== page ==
Seriously, never ever underestimate a 3-time Olympian! Ashley McKenzie competed in London, Rio and Tokyo for Great Britain but made the switch to Jamaica, following his father’s heritage, knowing that it was his last chance to represent that half of his DNA at the highest level.
A year ago, competing for Jamaica on the WJT for the first time, Upper Austria Grand Prix 2023.

McKenzie is 34 years old and competes at -60 kg; not many lightweights have such longevity. The fast-twitch muscle work required to compete at the speed of the World Judo Tour lightweights is truly remarkable. In Linz, though, we saw a specific moment of speed and brilliance akin to his early days on the circuit, only perhaps wrapped in more than a dozen years of experience to ensure it brought him the win he needed.

It isn’t often we see Japan versus Jamaica at any judo event and it is even less common to see the Pan American flag take the victory, we await confirmation of this being a true first! Yuta Higuchi, largely unknown, had found himself in the repechage at the hands of Cedric Revol (FRA), almost a veteran himself at 29 years old.

The repechage final began evenly, McKenzie recovering well after his quarter-final loss to Khalmatov (UKR). Neither was decisive and neither fully committed but both appeared to understand that if they got it right, they could take the win and a place in the final block. However, right from the beginning, McKenzie was extremely focused and seemed to be fully aware of every rule, every potential infringement and every position in which he could find himself on the end of an unwelcome throw. Higuchi wasn’t so sharp or aggressive.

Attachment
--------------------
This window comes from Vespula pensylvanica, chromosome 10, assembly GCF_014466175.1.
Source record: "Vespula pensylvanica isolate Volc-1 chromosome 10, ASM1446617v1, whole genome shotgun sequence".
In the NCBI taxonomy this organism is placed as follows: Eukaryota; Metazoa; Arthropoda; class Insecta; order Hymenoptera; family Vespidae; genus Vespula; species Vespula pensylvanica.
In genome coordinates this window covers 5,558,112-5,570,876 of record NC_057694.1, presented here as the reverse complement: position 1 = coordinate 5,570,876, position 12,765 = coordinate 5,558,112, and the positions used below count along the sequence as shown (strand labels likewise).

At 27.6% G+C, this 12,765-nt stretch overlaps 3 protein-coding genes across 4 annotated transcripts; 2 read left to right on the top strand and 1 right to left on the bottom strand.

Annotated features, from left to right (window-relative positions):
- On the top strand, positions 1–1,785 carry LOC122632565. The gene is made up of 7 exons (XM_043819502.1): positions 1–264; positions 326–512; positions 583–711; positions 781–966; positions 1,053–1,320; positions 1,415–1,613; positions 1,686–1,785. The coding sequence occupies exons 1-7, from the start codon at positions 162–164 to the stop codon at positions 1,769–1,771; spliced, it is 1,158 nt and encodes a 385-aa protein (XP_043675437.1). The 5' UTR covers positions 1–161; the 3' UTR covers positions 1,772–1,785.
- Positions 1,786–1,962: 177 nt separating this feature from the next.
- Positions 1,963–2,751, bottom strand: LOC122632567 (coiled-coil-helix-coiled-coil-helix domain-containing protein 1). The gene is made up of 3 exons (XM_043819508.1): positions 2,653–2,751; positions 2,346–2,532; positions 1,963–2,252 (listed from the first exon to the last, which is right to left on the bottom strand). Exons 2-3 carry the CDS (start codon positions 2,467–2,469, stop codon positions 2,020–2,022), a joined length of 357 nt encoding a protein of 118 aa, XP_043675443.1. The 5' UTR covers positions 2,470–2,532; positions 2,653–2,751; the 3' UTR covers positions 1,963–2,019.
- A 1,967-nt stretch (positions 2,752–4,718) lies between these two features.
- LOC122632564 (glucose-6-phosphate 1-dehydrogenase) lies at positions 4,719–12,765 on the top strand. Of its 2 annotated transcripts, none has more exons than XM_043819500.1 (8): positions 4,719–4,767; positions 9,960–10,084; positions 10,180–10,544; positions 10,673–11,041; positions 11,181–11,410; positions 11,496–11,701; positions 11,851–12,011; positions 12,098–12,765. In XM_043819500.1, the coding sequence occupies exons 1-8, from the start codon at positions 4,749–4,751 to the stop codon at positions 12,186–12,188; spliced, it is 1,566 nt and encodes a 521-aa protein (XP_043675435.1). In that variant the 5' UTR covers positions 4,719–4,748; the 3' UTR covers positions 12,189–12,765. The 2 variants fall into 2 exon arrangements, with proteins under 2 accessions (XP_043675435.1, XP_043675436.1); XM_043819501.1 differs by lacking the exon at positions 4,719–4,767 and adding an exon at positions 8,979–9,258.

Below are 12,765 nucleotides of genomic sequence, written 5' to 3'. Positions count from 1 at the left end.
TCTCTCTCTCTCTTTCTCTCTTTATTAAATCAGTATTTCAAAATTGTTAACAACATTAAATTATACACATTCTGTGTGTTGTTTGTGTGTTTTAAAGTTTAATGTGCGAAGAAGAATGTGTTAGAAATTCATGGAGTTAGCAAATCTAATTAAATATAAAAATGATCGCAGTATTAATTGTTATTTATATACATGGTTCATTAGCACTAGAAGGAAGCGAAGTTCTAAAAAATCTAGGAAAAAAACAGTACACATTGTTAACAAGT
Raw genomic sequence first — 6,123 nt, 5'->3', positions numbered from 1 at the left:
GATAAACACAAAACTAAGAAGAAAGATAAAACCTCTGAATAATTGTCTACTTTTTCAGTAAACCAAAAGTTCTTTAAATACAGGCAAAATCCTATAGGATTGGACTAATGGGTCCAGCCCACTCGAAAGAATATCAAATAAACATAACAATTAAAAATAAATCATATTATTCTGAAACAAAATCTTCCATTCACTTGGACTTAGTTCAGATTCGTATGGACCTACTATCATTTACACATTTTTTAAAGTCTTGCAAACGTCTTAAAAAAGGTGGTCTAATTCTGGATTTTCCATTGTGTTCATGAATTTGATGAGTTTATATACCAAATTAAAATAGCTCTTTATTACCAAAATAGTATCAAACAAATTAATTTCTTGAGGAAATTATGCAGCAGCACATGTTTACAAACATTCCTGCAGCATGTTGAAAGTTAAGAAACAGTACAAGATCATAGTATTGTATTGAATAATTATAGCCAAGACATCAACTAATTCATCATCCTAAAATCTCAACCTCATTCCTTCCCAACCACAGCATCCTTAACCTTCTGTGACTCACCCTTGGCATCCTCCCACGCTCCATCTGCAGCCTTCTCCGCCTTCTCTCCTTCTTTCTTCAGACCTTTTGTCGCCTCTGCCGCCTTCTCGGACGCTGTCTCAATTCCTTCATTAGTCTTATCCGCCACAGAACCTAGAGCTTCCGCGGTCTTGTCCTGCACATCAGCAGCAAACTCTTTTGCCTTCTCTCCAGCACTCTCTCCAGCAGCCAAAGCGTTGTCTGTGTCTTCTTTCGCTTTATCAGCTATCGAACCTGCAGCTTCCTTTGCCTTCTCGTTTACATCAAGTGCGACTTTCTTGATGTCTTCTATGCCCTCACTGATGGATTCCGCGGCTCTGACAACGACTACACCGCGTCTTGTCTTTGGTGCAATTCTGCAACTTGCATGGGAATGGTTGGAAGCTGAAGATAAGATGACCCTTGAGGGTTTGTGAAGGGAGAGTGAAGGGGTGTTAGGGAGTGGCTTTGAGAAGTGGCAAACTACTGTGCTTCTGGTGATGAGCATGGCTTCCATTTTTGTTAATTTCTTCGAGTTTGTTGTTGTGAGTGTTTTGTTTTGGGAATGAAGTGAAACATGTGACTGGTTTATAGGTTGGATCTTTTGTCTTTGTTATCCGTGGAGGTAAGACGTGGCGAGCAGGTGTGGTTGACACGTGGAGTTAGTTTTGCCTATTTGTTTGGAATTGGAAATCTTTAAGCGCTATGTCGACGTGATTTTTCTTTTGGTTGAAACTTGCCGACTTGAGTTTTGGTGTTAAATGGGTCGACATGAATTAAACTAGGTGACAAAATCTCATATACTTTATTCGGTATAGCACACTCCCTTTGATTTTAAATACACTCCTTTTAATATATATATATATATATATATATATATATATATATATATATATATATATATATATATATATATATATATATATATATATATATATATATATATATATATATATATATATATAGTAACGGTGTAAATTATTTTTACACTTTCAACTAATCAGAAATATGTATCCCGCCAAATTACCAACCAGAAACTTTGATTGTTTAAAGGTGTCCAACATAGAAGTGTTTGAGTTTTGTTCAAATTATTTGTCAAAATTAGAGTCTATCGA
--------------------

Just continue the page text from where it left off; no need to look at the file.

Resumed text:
McKenzie (JAM) getting his attacks in.

McKenzie has in the past been guilty of backing off too much while encouraging his opponent to step on to his seoi-otoshi techniques, even more so if leading by a positive score. On this occasion, he remained in control of the space and didn’t allow any shido or other disturbance to change his plan. By 2:24 into the contest he was leading two penalties to one and deservedly so. He attacked enough, just enough.

The finish came with just 12 seconds left on the clock. Higuchi stood completely square in front of McKenzie, neither side more prominent than the other and his attempt to grip seemed casual. The Jamaican capitalised perfectly, gripping the lapel first with his right hand, not altogether normal for the left-hander, catching his left hand under Higuchi’s right arm and around the back, firing his o-uchi-gari straight through middle, super low as always, his knee making contact with the tatami.

The cement for the score and the win was a tiny change of angle after execution, pulling to the left over the reaped leg, giving absolutely no chance to Higuchi to step off or otherwise escape.

McKenzie (GBR) at the Tunis Grand Prix, 2018, attempting a previous version of the o-uchi-gari against Miyanohara (JPN).

The lesson is that no matter which flag is on the chest of your opponent or how old they are, if they made it to face you, they have the same chance as you to take the win. Judo is unpredictable most of the time but perhaps McKenzie raised his chance of predicting the outcome by staying focused, drawing on his 4 Olympic cycles and sticking to the plan. The bottom line really is, never ever underestimate a 3-time Olympian.

See also